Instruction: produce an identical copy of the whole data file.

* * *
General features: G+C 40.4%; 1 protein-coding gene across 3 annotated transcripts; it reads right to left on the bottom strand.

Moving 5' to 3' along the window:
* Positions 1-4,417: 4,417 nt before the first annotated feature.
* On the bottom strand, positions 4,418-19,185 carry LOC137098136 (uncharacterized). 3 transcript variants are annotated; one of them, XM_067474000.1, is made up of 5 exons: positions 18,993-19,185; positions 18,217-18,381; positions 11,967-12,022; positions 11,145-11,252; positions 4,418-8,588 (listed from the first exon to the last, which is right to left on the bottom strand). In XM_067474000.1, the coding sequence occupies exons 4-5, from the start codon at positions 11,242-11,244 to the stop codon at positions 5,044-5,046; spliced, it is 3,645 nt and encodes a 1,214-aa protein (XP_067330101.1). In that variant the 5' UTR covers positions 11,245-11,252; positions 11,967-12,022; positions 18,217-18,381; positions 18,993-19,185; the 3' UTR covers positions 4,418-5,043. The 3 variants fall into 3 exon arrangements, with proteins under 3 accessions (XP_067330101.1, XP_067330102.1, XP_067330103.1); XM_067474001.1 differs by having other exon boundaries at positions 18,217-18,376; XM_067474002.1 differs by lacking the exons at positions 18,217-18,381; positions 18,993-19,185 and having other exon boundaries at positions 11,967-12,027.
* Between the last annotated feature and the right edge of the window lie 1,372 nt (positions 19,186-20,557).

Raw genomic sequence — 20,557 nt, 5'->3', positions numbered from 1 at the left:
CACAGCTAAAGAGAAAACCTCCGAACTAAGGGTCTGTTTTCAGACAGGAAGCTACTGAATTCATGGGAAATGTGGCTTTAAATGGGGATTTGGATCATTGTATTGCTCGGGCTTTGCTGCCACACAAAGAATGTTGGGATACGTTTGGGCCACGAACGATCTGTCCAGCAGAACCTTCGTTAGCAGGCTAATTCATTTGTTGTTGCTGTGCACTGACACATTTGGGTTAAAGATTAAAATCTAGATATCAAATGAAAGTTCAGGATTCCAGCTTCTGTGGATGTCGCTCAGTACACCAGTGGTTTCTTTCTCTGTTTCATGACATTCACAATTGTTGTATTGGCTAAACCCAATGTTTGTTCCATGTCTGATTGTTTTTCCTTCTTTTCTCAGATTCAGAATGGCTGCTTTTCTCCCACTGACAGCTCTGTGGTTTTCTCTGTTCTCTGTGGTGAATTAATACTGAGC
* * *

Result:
General features: G+C 40.4%; 1 protein-coding gene across 3 annotated transcripts; it reads right to left on the bottom strand.

Moving 5' to 3' along the window:
* Positions 1-4,417: 4,417 nt before the first annotated feature.
* On the bottom strand, positions 4,418-19,185 carry LOC137098136 (uncharacterized). 3 transcript variants are annotated; one of them, XM_067474000.1, is made up of 5 exons: positions 18,993-19,185; positions 18,217-18,381; positions 11,967-12,022; positions 11,145-11,252; positions 4,418-8,588 (listed from the first exon to the last, which is right to left on the bottom strand). In XM_067474000.1, the coding sequence occupies exons 4-5, from the start codon at positions 11,242-11,244 to the stop codon at positions 5,044-5,046; spliced, it is 3,645 nt and encodes a 1,214-aa protein (XP_067330101.1). In that variant the 5' UTR covers positions 11,245-11,252; positions 11,967-12,022; positions 18,217-18,381; positions 18,993-19,185; the 3' UTR covers positions 4,418-5,043. The 3 variants fall into 3 exon arrangements, with proteins under 3 accessions (XP_067330101.1, XP_067330102.1, XP_067330103.1); XM_067474001.1 differs by having other exon boundaries at positions 18,217-18,376; XM_067474002.1 differs by lacking the exons at positions 18,217-18,381; positions 18,993-19,185 and having other exon boundaries at positions 11,967-12,027.
* Between the last annotated feature and the right edge of the window lie 1,372 nt (positions 19,186-20,557).

Raw genomic sequence — 20,557 nt, 5'->3', positions numbered from 1 at the left:
CACAGCTAAAGAGAAAACCTCCGAACTAAGGGTCTGTTTTCAGACAGGAAGCTACTGAATTCATGGGAAATGTGGCTTTAAATGGGGATTTGGATCATTGTATTGCTCGGGCTTTGCTGCCACACAAAGAATGTTGGGATACGTTTGGGCCACGAACGATCTGTCCAGCAGAACCTTCGTTAGCAGGCTAATTCATTTGTTGTTGCTGTGCACTGACACATTTGGGTTAAAGATTAAAATCTAGATATCAAATGAAAGTTCAGGATTCCAGCTTCTGTGGATGTCGCTCAGTACACCAGTGGTTTCTTTCTCTGTTTCATGACATTCACAATTGTTGTATTGGCTAAACCCAATGTTTGTTCCATGTCTGATTGTTTTTCCTTCTTTTCTCAGATTCAGAATGGCTGCTTTTCTCCCACTGACAGCTCTGTGGTTTTCTCTGTTCTCTGTGGTGAATTAATACTGAGC